Speedy, flexible and user-friendly, Apache Spark is one of the main distributed processing frameworks for big data in the world. This technology was developed by a team of researchers at U.C. Berkeley in 2009, with the aim to speed up processing in Hadoop systems. Spark provides bindings to programming languages, like Java, Scala, Python and R and is a leading platform that supports SQL, machine learning, stream and graph processing. It is extensively used by tech giants, like Apple, Microsoft and IBM, telecommunications industry and games organizations.
Databricks, a firm where the founding members of Apache Spark are now working, provides Databricks Unified Analytics Platform. It is a service that includes Apache Spark clusters, streaming and web-based notebook development. To operate in a standalone cluster mode, one needs Apache Spark framework and JVM on each machine in a cluster. To reap the advantages of a resource management system, running on Hadoop YARN is the general choice. Amazon EMR and Google Cloud Dataproc are fully-managed cloud services for running Apache Spark.
Apache Spark has the power to process data from a variety of data storehouses, such as Hadoop Distributed File System (HDFS) and NoSQL databases. It is a platform that enhances the functioning of big data analytics applications through in-memory processing. It is also equipped to carry out regular disk-based processing in case of large data sets that are unable to fit into system memory.
Apache Spark API (Application Programming Interface) is more developer-friendly compared to MapReduce, which is the software framework used by earlier versions of Hadoop. Apache Spark API hides all the complicated processing steps from developers, like reducing 50 lines of MapReduce code for counting words in a file to only a few lines of code in Apache Spark. Bindings to well-liked programming languages, like R and Java, make Apache Spark accessible to a wide range of users, including application developers and data analysts.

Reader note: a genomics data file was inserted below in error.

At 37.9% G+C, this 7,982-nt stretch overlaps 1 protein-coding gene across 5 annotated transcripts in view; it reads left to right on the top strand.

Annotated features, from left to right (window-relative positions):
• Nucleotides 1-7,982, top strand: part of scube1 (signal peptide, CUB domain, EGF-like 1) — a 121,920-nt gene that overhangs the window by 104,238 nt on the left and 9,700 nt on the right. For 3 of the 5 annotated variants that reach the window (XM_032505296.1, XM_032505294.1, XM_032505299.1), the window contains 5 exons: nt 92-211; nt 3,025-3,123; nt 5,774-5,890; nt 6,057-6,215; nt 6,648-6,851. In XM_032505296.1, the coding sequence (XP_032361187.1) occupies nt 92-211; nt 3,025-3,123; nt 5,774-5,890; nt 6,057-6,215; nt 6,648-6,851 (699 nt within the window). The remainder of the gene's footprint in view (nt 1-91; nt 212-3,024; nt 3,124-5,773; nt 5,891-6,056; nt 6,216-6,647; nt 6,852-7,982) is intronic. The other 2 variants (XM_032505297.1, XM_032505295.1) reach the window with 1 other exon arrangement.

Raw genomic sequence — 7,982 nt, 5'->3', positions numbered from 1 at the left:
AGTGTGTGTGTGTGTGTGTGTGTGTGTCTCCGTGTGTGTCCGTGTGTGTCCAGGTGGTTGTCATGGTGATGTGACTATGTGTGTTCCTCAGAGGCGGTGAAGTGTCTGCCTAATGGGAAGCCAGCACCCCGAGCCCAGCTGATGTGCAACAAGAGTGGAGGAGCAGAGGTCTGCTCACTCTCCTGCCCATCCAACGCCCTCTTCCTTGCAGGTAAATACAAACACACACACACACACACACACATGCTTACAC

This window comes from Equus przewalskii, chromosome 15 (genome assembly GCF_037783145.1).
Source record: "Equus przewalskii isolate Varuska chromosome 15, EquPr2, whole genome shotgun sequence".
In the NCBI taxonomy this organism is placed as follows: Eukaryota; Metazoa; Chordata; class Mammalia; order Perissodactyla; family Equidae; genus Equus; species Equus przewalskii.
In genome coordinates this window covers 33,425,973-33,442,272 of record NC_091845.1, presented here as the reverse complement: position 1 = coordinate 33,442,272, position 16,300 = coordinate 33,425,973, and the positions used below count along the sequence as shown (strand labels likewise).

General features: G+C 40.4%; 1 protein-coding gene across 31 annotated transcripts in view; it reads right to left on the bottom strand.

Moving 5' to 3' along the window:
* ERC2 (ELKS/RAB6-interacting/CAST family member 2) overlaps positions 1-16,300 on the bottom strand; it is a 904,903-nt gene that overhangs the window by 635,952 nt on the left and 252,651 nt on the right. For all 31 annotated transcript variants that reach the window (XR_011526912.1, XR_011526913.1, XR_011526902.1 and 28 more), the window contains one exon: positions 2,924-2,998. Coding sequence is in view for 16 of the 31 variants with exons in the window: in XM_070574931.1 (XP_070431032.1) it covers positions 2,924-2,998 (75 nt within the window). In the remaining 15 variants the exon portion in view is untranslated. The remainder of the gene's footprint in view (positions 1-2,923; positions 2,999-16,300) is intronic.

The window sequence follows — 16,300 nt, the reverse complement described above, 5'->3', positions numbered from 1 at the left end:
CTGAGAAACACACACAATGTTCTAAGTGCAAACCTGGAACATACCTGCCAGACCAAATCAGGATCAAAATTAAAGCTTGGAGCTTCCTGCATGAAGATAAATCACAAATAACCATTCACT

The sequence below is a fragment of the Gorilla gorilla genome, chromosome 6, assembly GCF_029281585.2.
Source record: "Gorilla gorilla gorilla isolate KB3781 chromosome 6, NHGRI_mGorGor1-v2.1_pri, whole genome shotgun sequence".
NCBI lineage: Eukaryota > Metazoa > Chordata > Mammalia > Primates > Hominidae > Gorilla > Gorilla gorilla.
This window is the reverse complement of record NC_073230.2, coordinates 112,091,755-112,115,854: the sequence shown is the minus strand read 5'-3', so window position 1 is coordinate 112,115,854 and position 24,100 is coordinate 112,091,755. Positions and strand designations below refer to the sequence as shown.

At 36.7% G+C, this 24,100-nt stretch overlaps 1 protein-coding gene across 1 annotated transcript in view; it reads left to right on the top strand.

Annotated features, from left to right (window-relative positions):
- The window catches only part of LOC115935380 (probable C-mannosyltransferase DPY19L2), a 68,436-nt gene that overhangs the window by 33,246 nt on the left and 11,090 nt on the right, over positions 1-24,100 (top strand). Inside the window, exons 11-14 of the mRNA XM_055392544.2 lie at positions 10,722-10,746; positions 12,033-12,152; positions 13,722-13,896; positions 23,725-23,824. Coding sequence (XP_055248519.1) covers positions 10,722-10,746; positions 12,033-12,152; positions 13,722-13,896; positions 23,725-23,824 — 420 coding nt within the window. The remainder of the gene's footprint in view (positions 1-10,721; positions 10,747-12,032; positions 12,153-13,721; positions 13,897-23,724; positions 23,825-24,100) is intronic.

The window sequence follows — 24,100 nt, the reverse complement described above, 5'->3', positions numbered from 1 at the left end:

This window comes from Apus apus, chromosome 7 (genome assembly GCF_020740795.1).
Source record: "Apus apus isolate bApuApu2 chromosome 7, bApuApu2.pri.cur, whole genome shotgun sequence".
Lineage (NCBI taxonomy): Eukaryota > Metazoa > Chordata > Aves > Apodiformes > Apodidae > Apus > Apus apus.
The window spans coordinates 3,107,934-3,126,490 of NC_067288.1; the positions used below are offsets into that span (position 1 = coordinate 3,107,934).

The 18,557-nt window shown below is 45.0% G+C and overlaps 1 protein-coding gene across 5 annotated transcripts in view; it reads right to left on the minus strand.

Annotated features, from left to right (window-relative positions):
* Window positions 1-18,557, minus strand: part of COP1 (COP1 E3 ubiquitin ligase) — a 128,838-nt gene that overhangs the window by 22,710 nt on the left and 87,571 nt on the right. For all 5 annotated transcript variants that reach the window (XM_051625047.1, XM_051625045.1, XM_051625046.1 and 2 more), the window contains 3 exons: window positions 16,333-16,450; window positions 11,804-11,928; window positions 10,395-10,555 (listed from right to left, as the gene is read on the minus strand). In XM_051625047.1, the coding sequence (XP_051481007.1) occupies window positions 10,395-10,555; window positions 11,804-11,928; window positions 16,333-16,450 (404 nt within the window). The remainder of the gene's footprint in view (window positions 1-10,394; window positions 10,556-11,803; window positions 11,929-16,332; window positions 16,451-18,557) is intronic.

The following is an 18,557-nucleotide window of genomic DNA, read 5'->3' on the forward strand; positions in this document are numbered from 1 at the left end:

Resilient Distributed Dataset is a programming concept that encompasses an immutable collection of objects for distribution across a computing cluster. For fast processing, RDD operations are split across a computing cluster and executed in a parallel process. A driver core process divides a Spark application into jobs and distributes the work among different executor processes. The Spark Core API is constructed based on RDD concept, which supports functions like merging, filtering and aggregating data sets. RDDs can be developed from SQL databases, NoSQL stores and text files.
Apart from Spark Core engine, Apache Spark API includes libraries that are applied in data analytics. These libraries are:
Spark SQL is the most commonly used interface for developing applications. The data frame approach in Spark SQL, similar to R and Python, is used for processing structured and semi-structured data; while SQL2003-complaint interface is for querying data. It supports reading from and writing to other data stores, like JSON, HDFS, Apache Hive, etc. Spark’s query optimizer, Catalyst, inspects data and queries and then produces a query plan that performs calculations across the cluster.
Apache Spark has libraries that can be utilized for applying machine learning techniques and statistical operation to data. Spark MLlib allows easy feature extractions, selections and conversions on structured datasets; it includes distributed applications of clustering and classification algorithms, such as k-means clustering and random forests.
This is a distributed graph processing framework that is based on RRDs; RRD being immutable makes GraphX inappropriate for graphs that need to be updated, although it supports graph operations on data frames. It offers two types of APIs, Pregel abstraction and a MapReduce style API, which help execute parallel algorithms.
Spark streaming was added to Apache Spark to help real-time processing and perform streaming analytics. It breaks down streams of data into mini-batches and performs RDD transformations on them. This design facilitates the set of codes written for batch analytics to be used in stream analytics.
The pipeline structure of MLlib allows constructing classifiers with a few lines of code and applying Tensorflow graphs and Keras models on data. The Apache Spark team is working to improve streaming performance and facilitate deep learning pipelines.
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